There are four justices on the Supreme Court that are now older than 73 years old.  It seems likely that Obama may get to replace Ruth Bader Ginsburg and maybe Steven Breyer in the next four years, but unless they die or suffer catastrophic health problems, most people think that Antonin Scalia and Anthony Kennedy will do everything possible to stay on the court till after the 2016 elections in the hope of a Republican President after Obama replacing them with an equally right wing justice.  So even though Obama might end up appointing a total of four justices to the court, he will probably not be able to make it less extremely right wing.  The possibility of finally accomplishing that goal will fall to the Democratic candidate for President in 2016.  So Obama and the Democrats in Congress and the Senate will have to govern well enough for the next four years to make electing another Democrat to the oval office in 2016 a real possibility.

    The Southern Strategy has not quite finished playing out yet.

    There is a big time lag from when a state electorate switches from one party to another, and when those changes get reflected throughout all the state and local level offices in a given state.  Sometimes very big time lags like 25 to 50 years.  Southern white racists have been fleeing the Democratic Party to the Republican Party since 1964.  This has completely played out in most of the deep south (Georgia, South Carolina, Alabama, Mississippi, and Louisiana), with those states now being completely and deeply in Republican control.  But it has taken longer for some states and the election and re-election of an African American President by the Democratic Party has accelerated it in the last states to go through the painful destruction of the Democratic Party due primarily to racists fleeing the Democratic Party for the Republicans.  West Virginia, Tennessee, Kentucky, North Carolina, Indiana, Arkansas, and Missouri are now in the midst of that transition.  All these states now have legislatures and senates controlled by Republicans, and Republicans extended the number of seats they hold in almost all of these state houses in the 2012 election.  Although four of these states now have Democratic Governors (WV, KY, AR, MO), expect it to be progressively more difficult for Democratic Governors to win these states in the next decade.  In the not-too-distant future, all seven of these states will probably become overwhelmingly controlled by Republicans much like the states of the deep south.  It will take 25 to 50 years for Dems to be competitive in these states again.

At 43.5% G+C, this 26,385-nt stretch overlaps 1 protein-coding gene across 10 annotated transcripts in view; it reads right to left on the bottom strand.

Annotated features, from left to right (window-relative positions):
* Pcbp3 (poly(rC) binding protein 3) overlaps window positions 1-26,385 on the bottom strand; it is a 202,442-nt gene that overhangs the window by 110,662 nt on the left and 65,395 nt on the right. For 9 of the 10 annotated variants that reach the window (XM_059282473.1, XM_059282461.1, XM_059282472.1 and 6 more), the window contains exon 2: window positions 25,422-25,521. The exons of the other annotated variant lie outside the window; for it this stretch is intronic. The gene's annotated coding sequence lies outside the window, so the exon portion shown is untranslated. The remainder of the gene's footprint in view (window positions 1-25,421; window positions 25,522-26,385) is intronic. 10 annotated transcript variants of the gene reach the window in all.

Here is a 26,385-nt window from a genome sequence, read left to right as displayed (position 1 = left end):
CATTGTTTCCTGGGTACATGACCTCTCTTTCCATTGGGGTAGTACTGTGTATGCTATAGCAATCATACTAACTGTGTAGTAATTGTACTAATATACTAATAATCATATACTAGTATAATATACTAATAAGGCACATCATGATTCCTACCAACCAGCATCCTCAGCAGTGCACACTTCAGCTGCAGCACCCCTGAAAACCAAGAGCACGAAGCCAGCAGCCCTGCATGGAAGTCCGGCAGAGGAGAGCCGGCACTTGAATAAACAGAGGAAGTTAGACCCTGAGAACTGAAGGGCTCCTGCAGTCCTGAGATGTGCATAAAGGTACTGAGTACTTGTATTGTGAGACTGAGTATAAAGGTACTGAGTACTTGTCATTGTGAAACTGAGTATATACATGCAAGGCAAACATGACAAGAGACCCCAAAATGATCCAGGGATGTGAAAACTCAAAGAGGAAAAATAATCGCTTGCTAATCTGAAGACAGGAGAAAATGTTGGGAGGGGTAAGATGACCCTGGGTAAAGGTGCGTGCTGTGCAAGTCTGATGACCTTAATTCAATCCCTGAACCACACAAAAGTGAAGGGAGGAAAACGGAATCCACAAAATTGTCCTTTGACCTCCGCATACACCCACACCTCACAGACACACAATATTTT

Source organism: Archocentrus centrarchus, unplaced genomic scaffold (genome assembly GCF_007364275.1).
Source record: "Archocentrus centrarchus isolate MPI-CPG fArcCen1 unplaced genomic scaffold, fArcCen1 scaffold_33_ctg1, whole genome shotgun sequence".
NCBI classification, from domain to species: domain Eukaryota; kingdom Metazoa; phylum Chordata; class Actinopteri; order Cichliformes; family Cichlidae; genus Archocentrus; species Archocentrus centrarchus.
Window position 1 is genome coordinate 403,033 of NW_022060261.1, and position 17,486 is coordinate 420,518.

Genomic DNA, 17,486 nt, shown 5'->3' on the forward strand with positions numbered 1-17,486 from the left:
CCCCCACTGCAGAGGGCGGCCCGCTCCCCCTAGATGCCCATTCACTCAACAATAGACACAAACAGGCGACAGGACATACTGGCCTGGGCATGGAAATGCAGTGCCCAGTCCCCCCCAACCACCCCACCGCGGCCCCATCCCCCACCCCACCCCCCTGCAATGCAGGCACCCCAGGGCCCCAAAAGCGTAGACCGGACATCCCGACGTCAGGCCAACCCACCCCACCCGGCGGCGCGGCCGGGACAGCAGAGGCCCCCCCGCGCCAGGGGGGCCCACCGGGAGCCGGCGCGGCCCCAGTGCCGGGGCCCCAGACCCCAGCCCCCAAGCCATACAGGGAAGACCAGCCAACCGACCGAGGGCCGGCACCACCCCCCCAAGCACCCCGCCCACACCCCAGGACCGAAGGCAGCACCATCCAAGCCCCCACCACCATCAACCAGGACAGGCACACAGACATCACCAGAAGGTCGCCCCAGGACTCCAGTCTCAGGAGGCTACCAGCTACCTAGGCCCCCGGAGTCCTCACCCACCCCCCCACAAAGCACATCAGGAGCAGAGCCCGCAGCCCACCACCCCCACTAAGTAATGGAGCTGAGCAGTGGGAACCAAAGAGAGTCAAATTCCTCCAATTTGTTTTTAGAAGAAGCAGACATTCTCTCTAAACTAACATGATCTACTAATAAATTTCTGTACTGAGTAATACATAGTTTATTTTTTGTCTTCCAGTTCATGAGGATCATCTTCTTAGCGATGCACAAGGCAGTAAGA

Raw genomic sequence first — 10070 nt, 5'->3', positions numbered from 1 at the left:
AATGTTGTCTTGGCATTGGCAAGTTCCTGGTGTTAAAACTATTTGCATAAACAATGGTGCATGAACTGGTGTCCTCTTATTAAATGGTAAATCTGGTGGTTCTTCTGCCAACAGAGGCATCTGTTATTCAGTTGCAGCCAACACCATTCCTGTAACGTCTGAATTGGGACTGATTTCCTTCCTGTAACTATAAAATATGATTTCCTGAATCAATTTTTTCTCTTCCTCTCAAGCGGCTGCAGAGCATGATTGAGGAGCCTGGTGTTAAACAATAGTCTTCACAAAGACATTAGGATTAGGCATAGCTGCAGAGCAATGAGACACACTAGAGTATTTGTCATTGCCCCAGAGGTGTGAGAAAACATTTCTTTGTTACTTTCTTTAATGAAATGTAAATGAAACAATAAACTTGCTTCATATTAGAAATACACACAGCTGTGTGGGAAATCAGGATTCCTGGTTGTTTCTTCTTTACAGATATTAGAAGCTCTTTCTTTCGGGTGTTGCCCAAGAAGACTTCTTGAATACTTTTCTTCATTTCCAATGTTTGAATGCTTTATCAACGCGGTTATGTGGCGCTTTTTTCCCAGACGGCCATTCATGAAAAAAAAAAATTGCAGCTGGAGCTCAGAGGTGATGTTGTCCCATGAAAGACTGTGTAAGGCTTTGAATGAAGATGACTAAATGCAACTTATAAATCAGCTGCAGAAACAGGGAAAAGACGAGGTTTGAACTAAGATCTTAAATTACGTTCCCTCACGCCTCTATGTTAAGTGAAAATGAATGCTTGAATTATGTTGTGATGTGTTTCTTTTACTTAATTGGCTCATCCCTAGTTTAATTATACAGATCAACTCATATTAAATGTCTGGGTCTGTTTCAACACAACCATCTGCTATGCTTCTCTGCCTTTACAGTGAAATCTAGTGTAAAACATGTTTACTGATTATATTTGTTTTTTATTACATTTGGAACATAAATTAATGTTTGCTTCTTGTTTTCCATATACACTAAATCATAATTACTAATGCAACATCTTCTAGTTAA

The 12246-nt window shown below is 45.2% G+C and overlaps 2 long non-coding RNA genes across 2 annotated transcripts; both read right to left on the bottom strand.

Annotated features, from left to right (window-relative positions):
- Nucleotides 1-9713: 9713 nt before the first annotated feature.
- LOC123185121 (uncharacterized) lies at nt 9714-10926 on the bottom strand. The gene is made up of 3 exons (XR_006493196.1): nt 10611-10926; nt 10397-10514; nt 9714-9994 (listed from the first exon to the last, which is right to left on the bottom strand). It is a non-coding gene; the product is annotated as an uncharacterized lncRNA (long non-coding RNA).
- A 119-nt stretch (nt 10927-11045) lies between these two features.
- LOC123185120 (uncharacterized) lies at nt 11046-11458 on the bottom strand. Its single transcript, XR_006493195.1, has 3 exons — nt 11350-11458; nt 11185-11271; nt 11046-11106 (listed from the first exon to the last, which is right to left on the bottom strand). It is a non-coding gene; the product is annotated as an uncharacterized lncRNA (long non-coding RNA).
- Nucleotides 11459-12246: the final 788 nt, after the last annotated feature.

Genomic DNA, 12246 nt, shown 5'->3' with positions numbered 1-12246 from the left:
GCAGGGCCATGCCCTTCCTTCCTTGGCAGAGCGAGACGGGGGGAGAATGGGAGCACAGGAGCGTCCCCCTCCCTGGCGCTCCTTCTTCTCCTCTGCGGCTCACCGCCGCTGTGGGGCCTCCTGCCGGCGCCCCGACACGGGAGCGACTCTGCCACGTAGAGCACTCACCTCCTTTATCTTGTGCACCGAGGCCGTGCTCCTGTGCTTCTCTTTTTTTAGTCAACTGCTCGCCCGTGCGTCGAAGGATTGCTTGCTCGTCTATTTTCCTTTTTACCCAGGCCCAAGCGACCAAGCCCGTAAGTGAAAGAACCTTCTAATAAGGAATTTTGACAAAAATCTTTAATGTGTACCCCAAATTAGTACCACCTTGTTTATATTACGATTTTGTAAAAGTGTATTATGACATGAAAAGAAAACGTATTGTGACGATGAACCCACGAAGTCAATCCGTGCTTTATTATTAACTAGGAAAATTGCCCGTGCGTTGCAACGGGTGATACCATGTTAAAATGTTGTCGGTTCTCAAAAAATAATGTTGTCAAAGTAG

The only exceptions might be North Carolina and Missouri.  Despite Republican gains made at the state and local levels in both states in this election, these states seem to be very competitive in Governor and Presidential elections.  It could be that the demographic forces favoring Democrats will be enough to counter the effects of the last of the racists leaving the Democratic Party in these two states.

    The other states where Dems have a glimmer of hope are Texas, Arizona and Montana.  All are deeply red right now, but Dems made positive progress in state level elections in all three of these states this year.  Arizona and Texas have large and growing Hispanic populations that will make them progressively less red each election for the next 12 years.  Republicans have until 2024 to make major gains in some other area of the country or grab a larger share of the youth or Hispanic vote.  The margin of Republican victory in Texas this year was 16%.  In a better economy it would have been 12%.  Expect that margin to shrink by about a point a year.  If the Republican Party has not made progress in other states or into core Democratic demographic groups by the time Texas becomes competitive, then they will be finished as a National Party.

    The redistricting from 2011 and 2012 will make it much harder for us to take the House.

    Don’t underestimate how badly the 2010 elections hurt us.  We lost a lot of statehouses and governorships just before the 2011-2012 census redistricting.  We had many Dem seats in many states gerrymandered out of existence.  We are now at a dramatic structural disadvantage in trying to win more seats in state level legislatures as well as US Congressional seats.  Even though Democratic congressional representatives won half a million more votes than the Republicans did, the Repubs won more seats, and they will keep that advantage until at least the 2022 elections.  In order to take the House before 2022, Dems would probably have to have at least a 3 or 4 point margin in the popular congressional vote.

    The 2014 Senate Races will be a very hard election for Democrats

    In the Senate elections in 2014 we will be defending 20 seats vs. just 13 for the Republicans.  It will be an off year election, and Citizens United will make it very likely that Republicans will have more money to spend on these election than we do.  An off year election with a financial disadvantage probably means that we will lose seats.  We might lose enough to lose control of the Senate.  Even if we don’t lose the Senate, expect the 2014 Senate and Congressional elections not to go our way like they did this year.  In the Senate we will be defending seats in Alaska, Arkansas, Louisiana, Montana, North Carolina, South Dakota, and West Virginia.  Unless we have an exceptionally good year (like we did this year), it’s hard to imagine not losing at least a few of those.